Two important questions
What lies at the heart of every encounter between a therapist and an infant or child? And what is it that we as developmental therapists wish to achieve?
For me the answers to these two questions are quite clear and really quite simple.
Firstly at the heart of each and every moment I spend with a child is a positive and enabling relationship based on trust that values and honours the infant's or child's feelings, needs and goals just as they are in that moment.
And secondly my approach to intervention and aim for each session with an infant is to explore with the infant and the family ways in which abilities and skills can be learned and expanded to increase and enable function and participation.
And everything I do is informed by a very clear understanding that an alert and happy level of arousal and willingness to engage with me and whatever tasks or activities is a pre-requisite for any learning and change.
Why do I value these ideas?
I am a physical therapist and I have the certain knowledge that the only way to improve function and participation is hard work and practice built into my therapist DNA!
But apart from my professional bias, I also know that infant's learn through experience and active engagement with developmentally appropriate tasks. They learn by doing, doing builds brain connections whether the doing is self-regulation, communication or reaching, rolling, sitting, crawling or walking and talking and everything else that infants do.
The desire for action and interaction drives an infants development. My role as a developmental therapist is to support the infant's family to provide the best possible environment for the infant. I do this by exploring with the infant what works and modeling how best to encourage the infant to engage and put effort ino tasks. And for this I need to have a very good relationship with the infant.
So what do all these high ideals mean in practice?
Well firstly I will spend as much time as is needed to establish a trusting and happy relationship with the infant. I use the very informal term "happy" because it is the best word to describe the quality of the relationship I strive for - the infant and I should both take pleasure in each other's company. There needs to be at least a little buzz of connection.
Sometimes this all happens quite quickly and within minutes we have a game going. At other times it takes longer, even most of the session. It may be that I mostly keep my distance and provide the carer with ideas for activities and games. Usually by the end of a session the infant wii allow me to join these games. But whatever tack I take I want leave the infant and carer with a sense that my company is good and I am fun, even exciting to be with.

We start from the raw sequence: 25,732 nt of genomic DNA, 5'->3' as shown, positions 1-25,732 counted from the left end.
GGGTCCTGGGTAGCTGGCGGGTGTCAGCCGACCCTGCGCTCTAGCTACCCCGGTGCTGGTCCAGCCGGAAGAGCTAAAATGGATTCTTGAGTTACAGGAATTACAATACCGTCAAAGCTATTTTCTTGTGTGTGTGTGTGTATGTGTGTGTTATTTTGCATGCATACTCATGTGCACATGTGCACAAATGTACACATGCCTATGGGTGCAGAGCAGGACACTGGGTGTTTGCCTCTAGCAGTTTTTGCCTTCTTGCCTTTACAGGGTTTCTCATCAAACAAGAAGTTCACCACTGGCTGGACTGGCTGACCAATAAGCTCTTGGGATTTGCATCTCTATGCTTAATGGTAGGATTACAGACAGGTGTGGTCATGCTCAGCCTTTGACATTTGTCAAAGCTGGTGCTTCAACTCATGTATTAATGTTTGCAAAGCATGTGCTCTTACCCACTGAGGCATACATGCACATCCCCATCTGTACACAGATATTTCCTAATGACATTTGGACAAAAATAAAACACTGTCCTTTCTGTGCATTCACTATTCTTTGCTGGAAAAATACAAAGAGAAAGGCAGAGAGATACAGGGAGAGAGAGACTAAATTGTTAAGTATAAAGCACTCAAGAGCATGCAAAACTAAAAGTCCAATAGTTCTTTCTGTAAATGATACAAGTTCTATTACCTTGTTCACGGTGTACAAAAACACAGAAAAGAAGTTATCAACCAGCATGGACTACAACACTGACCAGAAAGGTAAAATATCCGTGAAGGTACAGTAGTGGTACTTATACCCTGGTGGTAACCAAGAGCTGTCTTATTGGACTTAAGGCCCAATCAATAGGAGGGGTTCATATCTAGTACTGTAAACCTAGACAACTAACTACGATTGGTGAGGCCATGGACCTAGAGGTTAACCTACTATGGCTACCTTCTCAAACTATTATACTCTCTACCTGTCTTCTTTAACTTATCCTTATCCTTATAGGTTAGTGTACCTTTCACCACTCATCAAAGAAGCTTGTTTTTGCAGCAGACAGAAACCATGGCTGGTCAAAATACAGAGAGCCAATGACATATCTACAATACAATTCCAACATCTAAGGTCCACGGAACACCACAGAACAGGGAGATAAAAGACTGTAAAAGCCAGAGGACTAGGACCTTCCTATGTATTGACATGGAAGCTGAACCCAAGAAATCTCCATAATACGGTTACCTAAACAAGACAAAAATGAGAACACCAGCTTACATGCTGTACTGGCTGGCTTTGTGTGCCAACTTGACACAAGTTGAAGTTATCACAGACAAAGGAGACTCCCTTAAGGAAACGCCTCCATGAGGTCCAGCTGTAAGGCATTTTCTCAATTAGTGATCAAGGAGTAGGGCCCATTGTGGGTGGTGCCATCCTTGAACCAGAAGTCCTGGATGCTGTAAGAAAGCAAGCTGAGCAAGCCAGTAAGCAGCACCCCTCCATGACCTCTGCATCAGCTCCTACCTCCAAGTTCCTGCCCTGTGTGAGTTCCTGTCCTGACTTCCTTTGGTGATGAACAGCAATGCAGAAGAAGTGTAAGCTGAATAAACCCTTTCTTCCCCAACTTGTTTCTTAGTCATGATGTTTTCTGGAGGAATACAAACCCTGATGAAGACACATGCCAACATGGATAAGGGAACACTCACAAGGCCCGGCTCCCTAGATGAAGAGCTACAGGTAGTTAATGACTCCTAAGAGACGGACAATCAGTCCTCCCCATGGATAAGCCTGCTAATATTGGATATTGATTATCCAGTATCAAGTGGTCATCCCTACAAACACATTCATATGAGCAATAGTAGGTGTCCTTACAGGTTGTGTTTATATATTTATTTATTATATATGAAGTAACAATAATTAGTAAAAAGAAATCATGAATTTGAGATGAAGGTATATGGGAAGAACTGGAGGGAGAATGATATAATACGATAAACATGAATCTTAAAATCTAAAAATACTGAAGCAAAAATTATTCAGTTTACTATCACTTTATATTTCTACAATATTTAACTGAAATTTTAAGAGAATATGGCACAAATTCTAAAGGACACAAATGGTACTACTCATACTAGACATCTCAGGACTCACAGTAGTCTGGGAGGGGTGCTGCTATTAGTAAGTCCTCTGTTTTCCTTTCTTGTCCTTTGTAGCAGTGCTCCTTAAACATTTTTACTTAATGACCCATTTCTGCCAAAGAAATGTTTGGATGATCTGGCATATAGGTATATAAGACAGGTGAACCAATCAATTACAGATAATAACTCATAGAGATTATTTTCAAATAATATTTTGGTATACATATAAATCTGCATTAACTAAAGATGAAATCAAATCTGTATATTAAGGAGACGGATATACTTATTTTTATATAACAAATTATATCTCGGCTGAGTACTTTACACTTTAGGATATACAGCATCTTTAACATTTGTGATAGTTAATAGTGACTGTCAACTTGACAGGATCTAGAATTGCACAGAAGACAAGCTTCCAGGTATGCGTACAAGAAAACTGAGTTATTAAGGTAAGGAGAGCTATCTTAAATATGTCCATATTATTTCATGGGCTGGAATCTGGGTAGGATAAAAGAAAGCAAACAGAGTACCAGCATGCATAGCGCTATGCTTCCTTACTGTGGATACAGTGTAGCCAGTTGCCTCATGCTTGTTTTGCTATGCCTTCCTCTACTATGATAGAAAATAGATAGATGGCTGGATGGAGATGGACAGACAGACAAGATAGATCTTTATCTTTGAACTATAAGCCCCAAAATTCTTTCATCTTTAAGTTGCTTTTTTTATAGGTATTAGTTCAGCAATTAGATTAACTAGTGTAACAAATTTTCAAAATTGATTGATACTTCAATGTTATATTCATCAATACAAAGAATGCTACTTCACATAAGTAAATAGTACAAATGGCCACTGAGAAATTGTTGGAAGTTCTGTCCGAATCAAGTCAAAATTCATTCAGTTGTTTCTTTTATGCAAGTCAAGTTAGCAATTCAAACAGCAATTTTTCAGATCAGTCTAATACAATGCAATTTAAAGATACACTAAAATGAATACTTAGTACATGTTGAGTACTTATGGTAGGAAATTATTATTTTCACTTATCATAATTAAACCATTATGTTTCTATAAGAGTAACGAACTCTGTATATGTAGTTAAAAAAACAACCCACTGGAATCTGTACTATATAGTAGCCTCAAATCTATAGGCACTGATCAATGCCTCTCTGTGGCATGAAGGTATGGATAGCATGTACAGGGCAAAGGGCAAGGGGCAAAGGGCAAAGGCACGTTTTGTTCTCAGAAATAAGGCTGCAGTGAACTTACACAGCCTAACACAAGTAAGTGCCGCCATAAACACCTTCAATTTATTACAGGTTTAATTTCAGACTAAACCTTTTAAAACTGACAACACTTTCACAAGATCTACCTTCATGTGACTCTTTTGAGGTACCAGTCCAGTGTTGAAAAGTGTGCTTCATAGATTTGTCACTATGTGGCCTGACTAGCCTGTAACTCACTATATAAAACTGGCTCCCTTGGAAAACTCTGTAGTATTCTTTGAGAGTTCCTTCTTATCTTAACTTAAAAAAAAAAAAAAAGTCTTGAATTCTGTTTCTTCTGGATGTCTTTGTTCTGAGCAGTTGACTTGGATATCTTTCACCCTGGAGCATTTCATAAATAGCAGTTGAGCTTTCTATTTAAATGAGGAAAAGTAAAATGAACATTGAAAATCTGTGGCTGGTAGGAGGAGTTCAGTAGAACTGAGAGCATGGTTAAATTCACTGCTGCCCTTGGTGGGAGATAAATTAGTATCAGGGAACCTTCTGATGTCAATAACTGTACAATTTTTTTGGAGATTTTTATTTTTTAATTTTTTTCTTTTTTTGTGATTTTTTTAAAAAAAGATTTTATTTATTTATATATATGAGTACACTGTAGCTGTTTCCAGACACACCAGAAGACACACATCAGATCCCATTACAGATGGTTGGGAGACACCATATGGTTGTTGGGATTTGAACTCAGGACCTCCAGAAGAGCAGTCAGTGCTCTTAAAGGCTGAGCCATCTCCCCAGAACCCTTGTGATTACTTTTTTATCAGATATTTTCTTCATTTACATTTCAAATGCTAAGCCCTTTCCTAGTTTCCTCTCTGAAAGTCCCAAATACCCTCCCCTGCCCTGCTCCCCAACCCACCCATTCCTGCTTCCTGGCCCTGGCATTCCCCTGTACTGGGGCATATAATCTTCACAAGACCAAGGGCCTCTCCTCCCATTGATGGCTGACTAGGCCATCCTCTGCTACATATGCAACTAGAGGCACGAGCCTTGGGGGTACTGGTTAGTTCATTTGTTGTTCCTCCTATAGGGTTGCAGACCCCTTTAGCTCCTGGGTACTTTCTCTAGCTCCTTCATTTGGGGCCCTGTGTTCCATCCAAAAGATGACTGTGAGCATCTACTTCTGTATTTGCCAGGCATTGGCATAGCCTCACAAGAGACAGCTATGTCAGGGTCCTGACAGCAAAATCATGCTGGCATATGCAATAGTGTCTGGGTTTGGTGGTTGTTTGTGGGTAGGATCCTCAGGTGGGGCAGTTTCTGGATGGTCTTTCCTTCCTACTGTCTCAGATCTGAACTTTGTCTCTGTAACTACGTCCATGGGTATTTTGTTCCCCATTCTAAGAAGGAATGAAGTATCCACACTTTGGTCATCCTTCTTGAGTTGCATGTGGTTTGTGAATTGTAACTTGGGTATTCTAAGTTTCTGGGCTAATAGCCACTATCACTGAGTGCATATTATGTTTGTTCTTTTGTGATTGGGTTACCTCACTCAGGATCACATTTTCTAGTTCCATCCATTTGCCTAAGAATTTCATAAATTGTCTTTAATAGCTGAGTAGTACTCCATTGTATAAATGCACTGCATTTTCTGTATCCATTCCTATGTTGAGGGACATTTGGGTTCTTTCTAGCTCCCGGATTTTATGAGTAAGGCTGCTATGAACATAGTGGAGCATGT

I have learned to use my presence and actions in a way that helps the infant (and the carer) to moderate their levels of arousal to one that is allows for interaction and learning. This ability hinges on my own capacity for mindfulness and the insights I gained fom some training and use of the Intensive Interaction approach to intervention for children on the autistic spectrum.
My challenge to all developmental therapists
Do you value and honor the feelings and needs of each infant and child in a way that promotes alert and happy engagement in whatever tasks or activities you are busy with.
Do you allow the infant to take the lead in exploring new ways of doing things
What prompted this preachy blog post?
Yesterday I "met" Amythest first through a video presentation "Ask an Autistic - What are Some Good Therapies for Autistic Children?" and then through her blog. See https://www.youtube.com/watch?v=FwgNeCxSKh4
Amythest, as an articulate and thoughtful autistic person, has the authority to criticize many of the same attitudes that I see expressed by therapists working with infants. Thank you Amythest for articulating these so clearly.
The other prompt has been reading posts in a number of different on-line forums I have recently joined which create the impression that therapists are caught in the "what activities can i do with this child" and "how do i motivate a child to cooperate rather" and seem to be missing the "how do I connect with this child in a positive way, create a relationship and then work out what happens next."
So this blog pst is really just a reminder to all of us to reassess our aims and values from time to time.